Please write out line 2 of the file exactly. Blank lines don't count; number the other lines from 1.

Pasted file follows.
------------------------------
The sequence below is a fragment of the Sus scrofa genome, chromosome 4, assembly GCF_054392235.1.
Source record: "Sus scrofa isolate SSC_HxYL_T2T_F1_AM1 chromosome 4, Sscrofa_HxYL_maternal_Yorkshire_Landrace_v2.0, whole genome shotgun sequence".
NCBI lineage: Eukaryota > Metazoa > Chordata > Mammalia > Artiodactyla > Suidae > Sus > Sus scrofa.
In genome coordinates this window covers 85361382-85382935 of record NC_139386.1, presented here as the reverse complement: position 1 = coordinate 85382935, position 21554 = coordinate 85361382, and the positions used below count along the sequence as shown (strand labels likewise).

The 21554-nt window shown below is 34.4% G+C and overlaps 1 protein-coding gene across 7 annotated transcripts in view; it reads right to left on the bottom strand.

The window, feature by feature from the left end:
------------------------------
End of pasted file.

Source record: "Sus scrofa isolate SSC_HxYL_T2T_F1_AM1 chromosome 4, Sscrofa_HxYL_maternal_Yorkshire_Landrace_v2.0, whole genome shotgun sequence".